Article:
Henchard realizes that perhaps Newson’s grief at believing Elizabeth-Jane dead has also prevented him inquiring further. But he feels that Newson’s grief could be nothing next to his if Elizabeth-Jane were taken from him. He returns home and has breakfast with Elizabeth-Jane, who is grateful for his kindness and attentiveness. Elizabeth-Jane asks if Henchard is lonely, and promises to come visit him frequently. After she departs that day, Henchard knows that she would come live with him if he asked, and yet he fears that Newson will still discover her and take her away from him.
After his initial reaction, which was to fearfully lie to Newson, Henchard does consider Newson’s connection to Elizabeth-Jane and his grief. He feels his own grief must be greater, despite having ignored Elizabeth-Jane for a portion of their lives in Casterbridge. Henchard often changes his emotions suddenly and intensely, and he now sees Elizabeth-Jane as his only source of happiness and stability.
Henchard thinks about his life, in which he may live on for many more years, and he sees nothing in it to look forward to, no hobbies or interests to occupy him in place of the people who have been taken from him. He walks to the second bridge and follows the river to a place called Ten Hatches. He takes off his hat and coat and stands at the very edge of the river. But as he looks down, he sees a figure in the water, which is revealed to be himself. Henchard turns away, overwhelmed as if witnessing a miracle. He takes his hat and coat and leaves the river.
Fear of losing Elizabeth-Jane drives Henchard to nearly commit suicide. This occurs at the second bridge, a place that has already been symbolically linked with tragedy. What stops Henchard’s suicide attempt is the image of himself. More so than any natural forces, Henchard considers a message from himself to be a sign, “a miracle.” Henchard has always relied primarily on his own strength.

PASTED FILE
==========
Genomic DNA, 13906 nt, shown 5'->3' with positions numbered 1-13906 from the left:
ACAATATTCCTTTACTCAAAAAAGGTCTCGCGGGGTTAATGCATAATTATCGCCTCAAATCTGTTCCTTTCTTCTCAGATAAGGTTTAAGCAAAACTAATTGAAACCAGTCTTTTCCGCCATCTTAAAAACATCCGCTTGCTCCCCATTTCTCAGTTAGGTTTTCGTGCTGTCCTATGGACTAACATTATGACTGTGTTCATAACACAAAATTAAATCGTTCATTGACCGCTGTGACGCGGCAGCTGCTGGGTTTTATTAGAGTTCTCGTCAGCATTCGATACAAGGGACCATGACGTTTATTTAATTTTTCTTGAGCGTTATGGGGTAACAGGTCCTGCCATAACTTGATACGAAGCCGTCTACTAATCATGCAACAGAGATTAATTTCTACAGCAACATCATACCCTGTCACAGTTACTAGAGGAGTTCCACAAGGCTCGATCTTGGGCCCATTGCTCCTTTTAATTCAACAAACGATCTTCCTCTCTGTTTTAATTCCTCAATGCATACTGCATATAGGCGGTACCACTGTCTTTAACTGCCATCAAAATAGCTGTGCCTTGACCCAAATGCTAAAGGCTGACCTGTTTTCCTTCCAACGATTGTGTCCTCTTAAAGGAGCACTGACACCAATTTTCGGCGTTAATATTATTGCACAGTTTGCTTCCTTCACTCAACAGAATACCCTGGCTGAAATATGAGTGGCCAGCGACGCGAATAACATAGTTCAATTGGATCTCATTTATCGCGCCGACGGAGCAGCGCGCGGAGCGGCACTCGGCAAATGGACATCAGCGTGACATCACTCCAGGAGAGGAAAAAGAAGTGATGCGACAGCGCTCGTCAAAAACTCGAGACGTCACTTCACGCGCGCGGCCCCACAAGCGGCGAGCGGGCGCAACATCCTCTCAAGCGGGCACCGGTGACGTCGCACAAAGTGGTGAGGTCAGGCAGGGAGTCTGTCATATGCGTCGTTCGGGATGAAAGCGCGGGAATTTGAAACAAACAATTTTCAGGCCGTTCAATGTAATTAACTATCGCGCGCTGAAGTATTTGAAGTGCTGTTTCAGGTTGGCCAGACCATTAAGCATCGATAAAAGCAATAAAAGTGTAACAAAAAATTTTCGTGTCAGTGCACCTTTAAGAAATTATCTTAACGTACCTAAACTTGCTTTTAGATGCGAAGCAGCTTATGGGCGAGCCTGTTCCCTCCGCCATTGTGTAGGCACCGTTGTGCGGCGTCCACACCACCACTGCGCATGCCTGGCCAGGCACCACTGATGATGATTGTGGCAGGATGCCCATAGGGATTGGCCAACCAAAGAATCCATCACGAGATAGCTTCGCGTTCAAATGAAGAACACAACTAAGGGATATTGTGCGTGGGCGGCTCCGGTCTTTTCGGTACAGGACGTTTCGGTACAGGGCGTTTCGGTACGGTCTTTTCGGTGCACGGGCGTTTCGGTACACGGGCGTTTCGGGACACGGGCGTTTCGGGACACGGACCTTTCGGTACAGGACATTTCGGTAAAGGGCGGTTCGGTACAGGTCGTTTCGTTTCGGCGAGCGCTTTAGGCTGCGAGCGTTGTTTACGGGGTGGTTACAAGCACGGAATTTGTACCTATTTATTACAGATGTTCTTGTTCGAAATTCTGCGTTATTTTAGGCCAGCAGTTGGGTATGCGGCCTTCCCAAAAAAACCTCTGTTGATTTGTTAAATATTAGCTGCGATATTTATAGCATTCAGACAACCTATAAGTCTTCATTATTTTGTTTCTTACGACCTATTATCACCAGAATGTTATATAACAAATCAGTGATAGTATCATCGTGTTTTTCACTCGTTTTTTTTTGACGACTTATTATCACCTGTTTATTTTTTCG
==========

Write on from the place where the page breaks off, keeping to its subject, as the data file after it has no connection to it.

Henchard returns home to find Elizabeth-Jane waiting to see him, saying that he had appeared sad that morning and that she wished to visit again. He asks her if she believes in miracles. He asks if she will come with him, so that he can show her something and the pair returns to Ten Hatches. Elizabeth-Jane sees in the water Henchard’s effigy from the skimmington-ride. Henchard says that the performance of the skimmington-ride killed Lucetta, but saved his life.
Henchard takes Elizabeth-Jane to witness his “miracle,” which is revealed to be the effigy of himself from the skimmington-ride. Although the image stops Henchard’s course, it is an ominous image, showing Henchard’s figure, broken, and cast out of Casterbridge into the river at the second bridge, foreshadowing future events.
Elizabeth-Jane comprehends the seriousness of Henchard’s situation and asks if she might come and live with him. He says he wishes she would, but wonders how she can forgive him for his past treatment of her. Elizabeth-Jane says that it is forgotten and the two plan to live together. She overhears Henchard later say that someone must be looking out for even such an outcast as himself.
The seriousness of Henchard’s situation causes Elizabeth-Jane to want to spend time with him and help him, rather than to fearfully turn away. Elizabeth-Jane demonstrates her fortitude, and her power to move past Henchard’s treatment of her, in this moment.